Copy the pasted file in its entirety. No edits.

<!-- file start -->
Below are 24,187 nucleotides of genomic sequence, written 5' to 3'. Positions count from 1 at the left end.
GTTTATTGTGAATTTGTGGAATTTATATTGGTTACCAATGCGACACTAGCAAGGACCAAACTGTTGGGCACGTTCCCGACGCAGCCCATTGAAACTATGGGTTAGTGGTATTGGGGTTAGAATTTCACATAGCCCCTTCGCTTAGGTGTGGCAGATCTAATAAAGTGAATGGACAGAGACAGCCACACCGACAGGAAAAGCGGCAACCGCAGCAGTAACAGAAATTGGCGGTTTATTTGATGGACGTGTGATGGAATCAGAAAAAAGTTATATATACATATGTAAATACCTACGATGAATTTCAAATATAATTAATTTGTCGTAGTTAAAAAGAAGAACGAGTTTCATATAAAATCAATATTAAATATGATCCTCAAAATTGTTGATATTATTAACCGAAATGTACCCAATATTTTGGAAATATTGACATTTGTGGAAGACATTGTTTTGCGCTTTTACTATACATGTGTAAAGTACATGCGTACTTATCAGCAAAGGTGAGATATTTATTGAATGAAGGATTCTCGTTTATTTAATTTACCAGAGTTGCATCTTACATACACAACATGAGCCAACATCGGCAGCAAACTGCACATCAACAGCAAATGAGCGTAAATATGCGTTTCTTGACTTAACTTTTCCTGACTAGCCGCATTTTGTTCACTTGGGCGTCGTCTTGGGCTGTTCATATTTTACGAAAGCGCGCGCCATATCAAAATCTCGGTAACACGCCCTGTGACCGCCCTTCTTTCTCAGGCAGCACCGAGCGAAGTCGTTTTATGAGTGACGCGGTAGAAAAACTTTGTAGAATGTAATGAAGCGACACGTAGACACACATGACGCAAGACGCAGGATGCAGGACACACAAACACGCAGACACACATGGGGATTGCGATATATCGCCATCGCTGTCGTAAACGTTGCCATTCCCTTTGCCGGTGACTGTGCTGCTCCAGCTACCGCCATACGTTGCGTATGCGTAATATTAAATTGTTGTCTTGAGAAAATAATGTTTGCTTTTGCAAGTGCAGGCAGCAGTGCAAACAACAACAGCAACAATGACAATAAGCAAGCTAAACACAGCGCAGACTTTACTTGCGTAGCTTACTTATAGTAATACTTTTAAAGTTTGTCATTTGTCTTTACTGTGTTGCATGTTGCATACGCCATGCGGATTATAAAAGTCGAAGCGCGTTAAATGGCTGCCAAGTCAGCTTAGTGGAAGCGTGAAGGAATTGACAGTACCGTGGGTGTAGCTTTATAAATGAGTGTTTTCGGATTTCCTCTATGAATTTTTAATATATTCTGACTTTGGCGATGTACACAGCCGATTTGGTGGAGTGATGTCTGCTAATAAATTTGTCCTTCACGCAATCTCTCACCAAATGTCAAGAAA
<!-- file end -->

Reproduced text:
Below are 24,187 nucleotides of genomic sequence, written 5' to 3'. Positions count from 1 at the left end.
GTTTATTGTGAATTTGTGGAATTTATATTGGTTACCAATGCGACACTAGCAAGGACCAAACTGTTGGGCACGTTCCCGACGCAGCCCATTGAAACTATGGGTTAGTGGTATTGGGGTTAGAATTTCACATAGCCCCTTCGCTTAGGTGTGGCAGATCTAATAAAGTGAATGGACAGAGACAGCCACACCGACAGGAAAAGCGGCAACCGCAGCAGTAACAGAAATTGGCGGTTTATTTGATGGACGTGTGATGGAATCAGAAAAAAGTTATATATACATATGTAAATACCTACGATGAATTTCAAATATAATTAATTTGTCGTAGTTAAAAAGAAGAACGAGTTTCATATAAAATCAATATTAAATATGATCCTCAAAATTGTTGATATTATTAACCGAAATGTACCCAATATTTTGGAAATATTGACATTTGTGGAAGACATTGTTTTGCGCTTTTACTATACATGTGTAAAGTACATGCGTACTTATCAGCAAAGGTGAGATATTTATTGAATGAAGGATTCTCGTTTATTTAATTTACCAGAGTTGCATCTTACATACACAACATGAGCCAACATCGGCAGCAAACTGCACATCAACAGCAAATGAGCGTAAATATGCGTTTCTTGACTTAACTTTTCCTGACTAGCCGCATTTTGTTCACTTGGGCGTCGTCTTGGGCTGTTCATATTTTACGAAAGCGCGCGCCATATCAAAATCTCGGTAACACGCCCTGTGACCGCCCTTCTTTCTCAGGCAGCACCGAGCGAAGTCGTTTTATGAGTGACGCGGTAGAAAAACTTTGTAGAATGTAATGAAGCGACACGTAGACACACATGACGCAAGACGCAGGATGCAGGACACACAAACACGCAGACACACATGGGGATTGCGATATATCGCCATCGCTGTCGTAAACGTTGCCATTCCCTTTGCCGGTGACTGTGCTGCTCCAGCTACCGCCATACGTTGCGTATGCGTAATATTAAATTGTTGTCTTGAGAAAATAATGTTTGCTTTTGCAAGTGCAGGCAGCAGTGCAAACAACAACAGCAACAATGACAATAAGCAAGCTAAACACAGCGCAGACTTTACTTGCGTAGCTTACTTATAGTAATACTTTTAAAGTTTGTCATTTGTCTTTACTGTGTTGCATGTTGCATACGCCATGCGGATTATAAAAGTCGAAGCGCGTTAAATGGCTGCCAAGTCAGCTTAGTGGAAGCGTGAAGGAATTGACAGTACCGTGGGTGTAGCTTTATAAATGAGTGTTTTCGGATTTCCTCTATGAATTTTTAATATATTCTGACTTTGGCGATGTACACAGCCGATTTGGTGGAGTGATGTCTGCTAATAAATTTGTCCTTCACGCAATCTCTCACCAAATGTCAAGAAA